The Mount Princeton Hill Climb Mountain Bike Guide St. Elmo, Colorado

Mount Princeton Hill Climb

Published with permission from the guide book: The Local’s Adventure Guide to Singletrack & Tarmac – Mountain Bike Trails and Road Rides in the Upper Arkansas River Valley by Nathan Ward.

  • Featuring 36 Mountain Bike Trails and 18 Road Rides in and around Buena Vista & Salida, Colorado – beginner to expert, town to summit, smooth tarmac to extreme singletrack.
  • Maps and Elevation Profiles for each ride, including altitude gain and loss.
  • Local Advice on riding areas and seasons, where to sleep, where to soak, where to find the best pizza, the best coffee and the best bars in Buena Vista & Salida, Colorado.

The Mount Princeton Hill Climb switchbacks up the mountain and finishes above tree line on the southern shoulder of Mount Princeton (14,197 ft.). The climb follows 5.6 miles of dirt road with superb views of the Upper Arkansas Valley and Mount Antero (14,269) – perfect for masochists. The descent follows the same route and rides scary fast. There is a hut at tree line and hot springs just down the road from the parking lot. You may need them.

Trailhead Access: Drive 16 miles north of Salida on US 285 and look for the sign to Mt. Princeton and Saint Elmo. Turn left (west) on CR 162 and drive 4.5 miles to the Mt. Princeton Hot Springs. Turn right on CR 321 uphill. Follow this paved road 0.8 mile to CR 322 and turn left on the dirt road with a sign to the Young Life Frontier Ranch. Stay left on CR 322 after the yield sign and drive 1.4 miles to the Mt. Princeton Trail parking area. Ride.

Location: Mount Princeton, North of Salida
Distance: 11.2 miles – out and back
Riding Time: 2 to 4 hours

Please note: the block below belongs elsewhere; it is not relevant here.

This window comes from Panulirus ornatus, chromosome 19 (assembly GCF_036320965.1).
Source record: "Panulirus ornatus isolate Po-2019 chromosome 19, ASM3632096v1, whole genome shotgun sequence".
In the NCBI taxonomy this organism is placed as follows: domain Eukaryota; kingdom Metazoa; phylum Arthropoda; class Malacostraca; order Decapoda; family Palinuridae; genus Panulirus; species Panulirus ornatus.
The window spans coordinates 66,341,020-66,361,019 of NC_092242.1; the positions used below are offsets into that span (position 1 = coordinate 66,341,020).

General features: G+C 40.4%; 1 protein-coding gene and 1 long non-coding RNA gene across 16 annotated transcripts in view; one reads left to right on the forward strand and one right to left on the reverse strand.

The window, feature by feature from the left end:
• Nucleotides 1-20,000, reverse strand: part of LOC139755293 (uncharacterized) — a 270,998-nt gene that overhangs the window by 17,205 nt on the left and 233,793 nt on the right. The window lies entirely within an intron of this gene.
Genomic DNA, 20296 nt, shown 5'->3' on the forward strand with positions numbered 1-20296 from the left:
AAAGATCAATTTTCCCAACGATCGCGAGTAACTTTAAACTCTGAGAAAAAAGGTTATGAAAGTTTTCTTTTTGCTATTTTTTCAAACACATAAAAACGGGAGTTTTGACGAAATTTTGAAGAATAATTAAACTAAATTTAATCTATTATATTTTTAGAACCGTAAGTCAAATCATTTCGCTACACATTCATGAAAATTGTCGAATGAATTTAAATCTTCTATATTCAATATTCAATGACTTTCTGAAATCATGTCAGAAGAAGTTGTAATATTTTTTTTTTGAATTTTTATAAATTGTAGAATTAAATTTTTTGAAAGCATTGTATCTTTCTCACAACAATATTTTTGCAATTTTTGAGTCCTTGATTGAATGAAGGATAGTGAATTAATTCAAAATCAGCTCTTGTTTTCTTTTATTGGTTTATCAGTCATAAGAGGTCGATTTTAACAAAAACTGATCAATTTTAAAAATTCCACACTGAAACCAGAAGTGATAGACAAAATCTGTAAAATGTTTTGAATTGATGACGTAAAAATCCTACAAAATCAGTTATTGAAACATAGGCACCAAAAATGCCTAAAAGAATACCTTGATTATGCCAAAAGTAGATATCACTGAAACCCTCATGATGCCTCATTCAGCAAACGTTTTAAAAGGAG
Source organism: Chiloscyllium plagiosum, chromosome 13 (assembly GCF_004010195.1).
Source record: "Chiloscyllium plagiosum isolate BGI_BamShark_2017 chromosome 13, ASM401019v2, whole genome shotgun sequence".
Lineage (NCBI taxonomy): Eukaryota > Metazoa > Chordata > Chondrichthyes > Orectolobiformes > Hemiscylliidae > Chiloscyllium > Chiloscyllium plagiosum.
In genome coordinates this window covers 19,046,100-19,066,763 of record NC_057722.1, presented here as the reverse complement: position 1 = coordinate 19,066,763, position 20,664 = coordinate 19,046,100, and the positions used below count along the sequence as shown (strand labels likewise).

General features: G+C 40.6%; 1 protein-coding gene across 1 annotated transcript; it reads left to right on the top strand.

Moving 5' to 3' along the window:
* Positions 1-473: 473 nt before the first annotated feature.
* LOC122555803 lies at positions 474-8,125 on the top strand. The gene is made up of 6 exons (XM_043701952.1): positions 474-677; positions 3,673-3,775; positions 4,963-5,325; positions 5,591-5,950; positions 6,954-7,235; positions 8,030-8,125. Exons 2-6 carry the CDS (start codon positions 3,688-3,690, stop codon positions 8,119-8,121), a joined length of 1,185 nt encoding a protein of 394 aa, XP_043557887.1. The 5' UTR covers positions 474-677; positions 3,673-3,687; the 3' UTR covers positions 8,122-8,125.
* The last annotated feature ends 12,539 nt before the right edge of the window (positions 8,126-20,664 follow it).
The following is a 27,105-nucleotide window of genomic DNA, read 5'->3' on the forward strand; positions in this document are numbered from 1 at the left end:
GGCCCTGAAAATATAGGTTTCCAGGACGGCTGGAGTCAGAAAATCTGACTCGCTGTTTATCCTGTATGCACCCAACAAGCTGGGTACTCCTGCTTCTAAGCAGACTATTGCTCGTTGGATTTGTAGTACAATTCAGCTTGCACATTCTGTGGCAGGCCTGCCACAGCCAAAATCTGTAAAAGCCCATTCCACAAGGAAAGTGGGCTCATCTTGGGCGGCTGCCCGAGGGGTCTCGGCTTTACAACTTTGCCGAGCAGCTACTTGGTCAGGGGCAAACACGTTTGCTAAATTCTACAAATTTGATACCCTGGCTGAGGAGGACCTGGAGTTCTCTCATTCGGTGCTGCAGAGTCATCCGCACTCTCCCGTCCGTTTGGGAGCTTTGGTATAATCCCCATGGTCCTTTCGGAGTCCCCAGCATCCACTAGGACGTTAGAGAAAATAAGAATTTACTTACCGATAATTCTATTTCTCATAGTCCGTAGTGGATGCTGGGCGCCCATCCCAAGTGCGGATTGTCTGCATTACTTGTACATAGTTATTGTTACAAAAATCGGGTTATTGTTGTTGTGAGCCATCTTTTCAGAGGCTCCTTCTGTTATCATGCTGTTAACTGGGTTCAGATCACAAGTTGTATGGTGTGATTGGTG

Riding Surface in Miles: Dirt Road 11.2
Aerobic Level: Strenuous – it’s a hill climb
Technical Difficulty: Novice – but not easy
Elevation in Feet: Low Point 8,940; High Point 12,133; Climbs/Descends 3,310
Land Status: USFS; Private Land
Maps: Mount Antero
Note: Get off the peak before the afternoon lightning starts.
a. Attempt the Mt. Princeton Duathlon – ride to the end of the road, change shoes and hike to the summit. Leave early – the climb is perfect for night riding with lights.

b. Ride with sleeping bags and food to overnight in the “chalet” – a unique rock hut built at the end of the road in a forest of bristle cone pine. Get up early and hike to the summit. The Young Life Frontier Ranch owns the hut. They occasionally use the facility during the summer for student programs, and their groups have priority. There is no reservation system, but they usually don’t kick people out. Be considerate and do not bring a large group. There are no facilities, no water and do not cut the bristle cone pines for firewood. Be self-sufficient. The view from the hut is awesome.

Mount Princeton Hill Climb Mileage Log

0.0 From the parking area ride straight west uphill toward the obvious summit of Mt. Princeton on the road that parallels the log fence.
0.2 Stay on the road to the right between 2 fences. A small sign reads “Mt. Princeton” and points in the desired direction. This is FSR 322.
1.1 The Colorado Trail cuts right (north). Stay on the road and go up, up, up!